With Blackall's trademark whimsical illustrations, The Baby Tree starts out to be a crowdpleaser right from the first page. Our hero gets up one morning and discovers that his parents have some news for him. You can guess what it is, of course, but our guy's more interested at first in having more cocopops. Soon, though, he gets to thinking about this baby's arrival and just where the kid is coming from. And he begins asking all the significant grownups, each of whom have an answer that ends up to be part of the truth (except Grandpa). The boy puts it all together at the end, when his parents finally tell him the whole story. Now all our boy needs to do is straighten out Grandpa. . . .

Let me reassure you here that Blackall handles this all in a sensitive, age-appropriate fashion. In fact, it's so tactful that your little one might have any followup questions the first time you read it -- but just in case they do, Blackall has a nice Q&A at the end of the book. (It even addresses topics like same-sex parents and adoption.) So when reading this with the littlest ones, the text may be enough, while for older kiddos you may decide to consult the talking points - you know, if you're not sure just what to say.

That said, I also appreciate that The Baby Tree not only deals honestly with a sensitive topic, but does it by incorporating some diversity into the mix. Sure, the main character and his family are white, but there's plenty of other hues in the babies and in our little boy's classmates. Score one for Blackall for recognizing that even topics like this need to be inclusive -- it's definitely a step in the right direction, in my view. Now, if we could just get diverse books about toothbrushing or potty training. . .

UPDATE: I'd written this post but not published it when Sprout came home from preschool and announced that one of the teachers has a baby in her tummy. Woot woot! I was ready! We read The Baby Tree last night and I'm pleased to say that Sprout thought the narrative answered his questions. So at least for now, we're out of the woods on that topic. Ms. Blackall, you have our many thanks. :)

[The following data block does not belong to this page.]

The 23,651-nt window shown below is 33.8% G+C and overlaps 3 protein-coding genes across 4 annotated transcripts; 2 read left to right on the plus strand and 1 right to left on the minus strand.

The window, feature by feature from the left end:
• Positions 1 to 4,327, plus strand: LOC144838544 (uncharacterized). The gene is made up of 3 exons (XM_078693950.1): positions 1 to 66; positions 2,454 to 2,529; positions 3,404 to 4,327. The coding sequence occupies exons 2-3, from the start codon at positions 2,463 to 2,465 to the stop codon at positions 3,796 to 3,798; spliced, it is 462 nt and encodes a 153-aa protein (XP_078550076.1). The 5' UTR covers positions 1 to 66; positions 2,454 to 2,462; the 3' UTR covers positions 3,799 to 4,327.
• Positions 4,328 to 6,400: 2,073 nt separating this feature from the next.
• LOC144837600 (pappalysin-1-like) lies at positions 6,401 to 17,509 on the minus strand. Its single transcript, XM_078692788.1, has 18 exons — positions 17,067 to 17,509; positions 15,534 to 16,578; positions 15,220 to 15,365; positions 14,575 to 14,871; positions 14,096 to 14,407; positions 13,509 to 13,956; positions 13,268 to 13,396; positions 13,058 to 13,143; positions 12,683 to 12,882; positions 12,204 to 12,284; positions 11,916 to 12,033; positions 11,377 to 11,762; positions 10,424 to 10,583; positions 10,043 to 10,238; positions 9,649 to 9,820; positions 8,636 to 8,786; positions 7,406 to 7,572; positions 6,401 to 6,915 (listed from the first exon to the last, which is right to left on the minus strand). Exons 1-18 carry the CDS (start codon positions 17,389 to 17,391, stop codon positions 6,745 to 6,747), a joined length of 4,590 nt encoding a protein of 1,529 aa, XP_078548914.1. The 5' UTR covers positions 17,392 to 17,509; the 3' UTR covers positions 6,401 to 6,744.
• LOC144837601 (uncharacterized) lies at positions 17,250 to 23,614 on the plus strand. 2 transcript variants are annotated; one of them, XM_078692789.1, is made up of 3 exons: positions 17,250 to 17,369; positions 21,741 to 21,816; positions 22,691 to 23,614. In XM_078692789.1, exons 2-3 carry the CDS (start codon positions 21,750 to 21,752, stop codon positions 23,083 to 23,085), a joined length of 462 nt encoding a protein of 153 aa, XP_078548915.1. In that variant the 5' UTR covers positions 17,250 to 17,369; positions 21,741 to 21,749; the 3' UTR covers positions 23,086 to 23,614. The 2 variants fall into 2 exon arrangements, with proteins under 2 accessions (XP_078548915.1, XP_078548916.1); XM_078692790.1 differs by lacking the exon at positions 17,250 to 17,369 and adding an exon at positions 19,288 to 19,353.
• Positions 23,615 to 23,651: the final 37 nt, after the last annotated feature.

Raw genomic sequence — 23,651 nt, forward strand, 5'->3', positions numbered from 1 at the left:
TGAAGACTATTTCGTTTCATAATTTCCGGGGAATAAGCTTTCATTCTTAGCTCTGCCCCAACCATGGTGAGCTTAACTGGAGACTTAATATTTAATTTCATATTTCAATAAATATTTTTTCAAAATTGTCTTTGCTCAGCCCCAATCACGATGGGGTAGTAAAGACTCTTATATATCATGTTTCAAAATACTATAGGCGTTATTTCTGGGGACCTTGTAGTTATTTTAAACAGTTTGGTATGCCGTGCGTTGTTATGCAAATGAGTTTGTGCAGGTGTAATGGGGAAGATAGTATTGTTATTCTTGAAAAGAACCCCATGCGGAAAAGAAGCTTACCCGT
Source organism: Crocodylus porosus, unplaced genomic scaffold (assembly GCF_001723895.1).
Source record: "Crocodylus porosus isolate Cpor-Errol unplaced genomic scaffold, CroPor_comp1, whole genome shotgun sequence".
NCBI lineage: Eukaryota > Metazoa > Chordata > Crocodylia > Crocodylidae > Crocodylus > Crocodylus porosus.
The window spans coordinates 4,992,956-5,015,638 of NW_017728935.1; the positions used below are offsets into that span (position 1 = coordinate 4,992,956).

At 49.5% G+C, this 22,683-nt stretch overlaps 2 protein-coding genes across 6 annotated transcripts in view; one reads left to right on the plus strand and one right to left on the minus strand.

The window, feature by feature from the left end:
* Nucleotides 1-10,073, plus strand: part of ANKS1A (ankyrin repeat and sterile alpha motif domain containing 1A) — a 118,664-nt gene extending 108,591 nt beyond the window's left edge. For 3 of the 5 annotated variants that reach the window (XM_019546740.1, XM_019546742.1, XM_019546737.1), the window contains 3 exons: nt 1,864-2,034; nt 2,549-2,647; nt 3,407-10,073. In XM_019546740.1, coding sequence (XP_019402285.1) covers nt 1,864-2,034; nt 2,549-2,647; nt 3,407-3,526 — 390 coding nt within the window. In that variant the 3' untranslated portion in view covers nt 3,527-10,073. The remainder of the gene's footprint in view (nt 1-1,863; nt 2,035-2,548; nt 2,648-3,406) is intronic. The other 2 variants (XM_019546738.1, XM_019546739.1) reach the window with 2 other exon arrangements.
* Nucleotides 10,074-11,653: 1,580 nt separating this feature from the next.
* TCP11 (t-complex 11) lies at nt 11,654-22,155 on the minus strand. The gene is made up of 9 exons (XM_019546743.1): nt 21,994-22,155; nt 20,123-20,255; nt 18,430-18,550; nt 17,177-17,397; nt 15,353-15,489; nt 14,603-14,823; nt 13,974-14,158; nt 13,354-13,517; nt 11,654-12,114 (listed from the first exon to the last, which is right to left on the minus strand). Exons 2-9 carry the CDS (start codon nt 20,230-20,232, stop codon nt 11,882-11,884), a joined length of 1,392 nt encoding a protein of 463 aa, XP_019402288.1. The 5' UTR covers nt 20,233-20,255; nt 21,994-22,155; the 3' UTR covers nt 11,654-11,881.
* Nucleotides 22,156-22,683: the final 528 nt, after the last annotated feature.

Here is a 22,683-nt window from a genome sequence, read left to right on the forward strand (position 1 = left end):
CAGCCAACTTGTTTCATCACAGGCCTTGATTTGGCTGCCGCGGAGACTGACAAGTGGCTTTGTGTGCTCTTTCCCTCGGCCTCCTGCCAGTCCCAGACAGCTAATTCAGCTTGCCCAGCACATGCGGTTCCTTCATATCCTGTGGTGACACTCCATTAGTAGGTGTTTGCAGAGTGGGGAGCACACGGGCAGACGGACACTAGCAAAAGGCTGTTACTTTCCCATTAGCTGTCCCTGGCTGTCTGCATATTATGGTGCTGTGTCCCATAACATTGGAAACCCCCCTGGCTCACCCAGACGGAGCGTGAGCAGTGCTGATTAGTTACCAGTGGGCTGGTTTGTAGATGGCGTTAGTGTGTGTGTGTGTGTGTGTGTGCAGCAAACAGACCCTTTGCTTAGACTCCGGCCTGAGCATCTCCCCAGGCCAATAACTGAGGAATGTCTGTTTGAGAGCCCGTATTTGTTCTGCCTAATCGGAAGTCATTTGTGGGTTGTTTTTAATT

The Baby Tree by Sophie Blackall, published by Nancy Paulsen Books
Ages 5-8
Source: Library
Recommended

Monday, August 4, 2014

Chapter Book Review - The Meaning of Maggie by Megan Jean Sovern

How do you find out about great books? That's a question people often ask me, and it's kind of weird for me to answer, really, because so much of my life is steeped in bookish-ness. I keep close tabs on the publishing industry for work, but also because I'm just plain nerdy, and I can't help myself. Along the way I've picked up a number of fantastic blogs and websites that I follow (someday I will write a detailed post of all of them, honest), as well as trade publications. And when I start to see the same title cropping up in all my usual haunts, well then, I feel sure it's a sign from above pointing me toward that particular book.

'Cause that's how fate works, right?



Today's title is one that I first heard about through the goddess of all kidlit bloggers, Betsy Bird, when her blog Fuse #8 premiered the trailer for The Meaning of Maggie by Megan Jean Sovern. I mean, that book trailer -- I defy anyone to watch that sucker and *not* want to start reading the book immediately. So I waited somewhat impatiently for the book to arrive at my library and then downed it in one sitting. And subsequently could not stop thinking about the book, it's that good. Definitely a sleeper hit of the year for me.

It's the voice of Maggie, the main character, that really stuck with me. Maggie's entirely original, unlike anyone else you're liable to run across in chapter books. She's self-assured and knows what she wants -- to be the president of the US, a Wall Street tycoon (starting with her first share of Coca-Cola stock) and also to fix her dad. Because the thing is, Maggie's dad's legs started to fall asleep a while back, and now they're all the way asleep. And some other stuff is happening too, like Maggie's mom getting a job at a hotel, Maggie's sort-of long-lost grandmother coming to visit, and Maggie's sister kissing a boy on the couch. Oh, and that guy Clyde who Maggie can't get out of her head. Wow, is middle school a crazy time -- you can understand why a girl gets upset when her Halloween candy stash runs low.